A breakthrough in nature imitation has the world of science abuzz. More specifically, synthetic biological leaves that were created by Julian Melchiorri, a graduate of the London-based Royal College of Art has the scientific world rocking. The Silk Leaf was a collaboration of Melchiorri with a silk laboratory at Tufts University. The leaf, Melchiorri claims, is able to produce oxygen when exposed to merely light and water. You’ve heard that right folks, this leaf is able to generate oxygen without the aid of food nor sunlight. Is this a potential answer to deforestation?

The First Oxygen-Generating Synthetic Leaf-am_il_v1001_i_3f3fc00255b294906463fff05ae6804b29_8dbd1576fefc42594dc9a561d313af5640
The First Oxygen-Generating Synthetic Leaf-am_il_v1001_i_b12c3cada326dc9f4adf58ea0566fa5f66_7728bb898ead7e3522e32657812ef7aa77

The leaf is created from a matrix protein extracted from silk and chloroplasts, the organic material that allows plants and algae to perform photosynthesis which meant that yes, live plants are still required for the project’s success. Melchiorri shares that the main idea behind his experiment was to efficiently utilise nature in a man-made environment.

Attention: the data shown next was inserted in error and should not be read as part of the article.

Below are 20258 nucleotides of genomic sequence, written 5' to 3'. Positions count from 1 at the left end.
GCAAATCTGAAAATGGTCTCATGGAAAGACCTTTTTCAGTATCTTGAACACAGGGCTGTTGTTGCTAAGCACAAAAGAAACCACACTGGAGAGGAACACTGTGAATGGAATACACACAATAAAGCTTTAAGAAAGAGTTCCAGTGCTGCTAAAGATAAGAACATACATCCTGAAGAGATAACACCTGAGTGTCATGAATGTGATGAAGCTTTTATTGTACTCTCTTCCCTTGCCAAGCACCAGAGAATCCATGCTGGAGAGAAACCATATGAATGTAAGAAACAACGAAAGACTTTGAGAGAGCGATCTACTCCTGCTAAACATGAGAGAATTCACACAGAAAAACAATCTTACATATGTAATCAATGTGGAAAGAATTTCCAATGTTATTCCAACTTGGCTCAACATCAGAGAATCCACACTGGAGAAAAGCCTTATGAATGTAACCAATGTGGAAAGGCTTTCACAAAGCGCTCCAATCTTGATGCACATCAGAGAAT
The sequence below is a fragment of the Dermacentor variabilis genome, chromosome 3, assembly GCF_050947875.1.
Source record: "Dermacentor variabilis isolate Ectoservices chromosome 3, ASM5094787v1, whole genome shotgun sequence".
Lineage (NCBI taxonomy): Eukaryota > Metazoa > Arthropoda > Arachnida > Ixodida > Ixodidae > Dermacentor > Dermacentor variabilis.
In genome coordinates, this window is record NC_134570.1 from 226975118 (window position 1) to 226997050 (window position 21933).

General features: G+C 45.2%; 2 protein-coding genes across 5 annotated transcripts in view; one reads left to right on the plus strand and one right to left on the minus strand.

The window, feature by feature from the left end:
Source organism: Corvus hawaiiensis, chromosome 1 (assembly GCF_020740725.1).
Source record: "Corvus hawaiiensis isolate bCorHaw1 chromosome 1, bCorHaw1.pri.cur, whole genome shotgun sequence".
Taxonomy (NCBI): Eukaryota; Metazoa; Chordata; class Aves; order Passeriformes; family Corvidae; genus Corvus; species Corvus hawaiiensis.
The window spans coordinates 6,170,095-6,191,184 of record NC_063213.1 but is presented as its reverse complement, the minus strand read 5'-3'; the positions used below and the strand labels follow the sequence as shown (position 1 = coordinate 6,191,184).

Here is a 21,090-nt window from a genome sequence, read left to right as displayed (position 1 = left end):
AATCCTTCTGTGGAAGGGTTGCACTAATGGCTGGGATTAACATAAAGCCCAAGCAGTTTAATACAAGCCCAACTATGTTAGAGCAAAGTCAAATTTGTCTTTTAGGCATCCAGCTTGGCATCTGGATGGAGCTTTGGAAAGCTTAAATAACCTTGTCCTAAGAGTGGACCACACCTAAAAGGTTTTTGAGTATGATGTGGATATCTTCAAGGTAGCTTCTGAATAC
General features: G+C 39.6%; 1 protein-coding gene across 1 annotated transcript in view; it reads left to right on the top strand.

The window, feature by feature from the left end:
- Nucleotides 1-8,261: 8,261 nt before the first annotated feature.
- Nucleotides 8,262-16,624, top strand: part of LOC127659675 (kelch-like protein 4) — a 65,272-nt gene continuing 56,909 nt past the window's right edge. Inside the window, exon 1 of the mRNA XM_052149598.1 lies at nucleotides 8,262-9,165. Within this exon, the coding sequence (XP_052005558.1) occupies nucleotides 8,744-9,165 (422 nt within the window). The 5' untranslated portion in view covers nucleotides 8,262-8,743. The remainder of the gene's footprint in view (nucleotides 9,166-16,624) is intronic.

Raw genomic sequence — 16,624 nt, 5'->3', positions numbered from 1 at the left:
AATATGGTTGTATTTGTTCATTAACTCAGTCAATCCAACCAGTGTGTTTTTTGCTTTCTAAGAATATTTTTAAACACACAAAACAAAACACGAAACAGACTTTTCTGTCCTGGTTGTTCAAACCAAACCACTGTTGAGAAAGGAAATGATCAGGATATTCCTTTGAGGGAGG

One of the projects he created with the Silk Leaf was lighting out of the leaf material, which did not simply supply illumination to a home, but generated oxygen as well. However, Melchiorri’s plans for his invention aren’t just limited to the ground. He explains that it could solve the problem of lack of oxygen for long-term space explorations. “This material could allow us to explore space much further than we can now,” he told Dezeen.

We’re not sure how the Silk Leaf would fare against the elements as an architectural facade, but we applaud ideas that are fresh, new and somewhat noble in conception. When harnessed efficiently, we reckon that Melchiorri’s invention could potentially solve a lot of problems.

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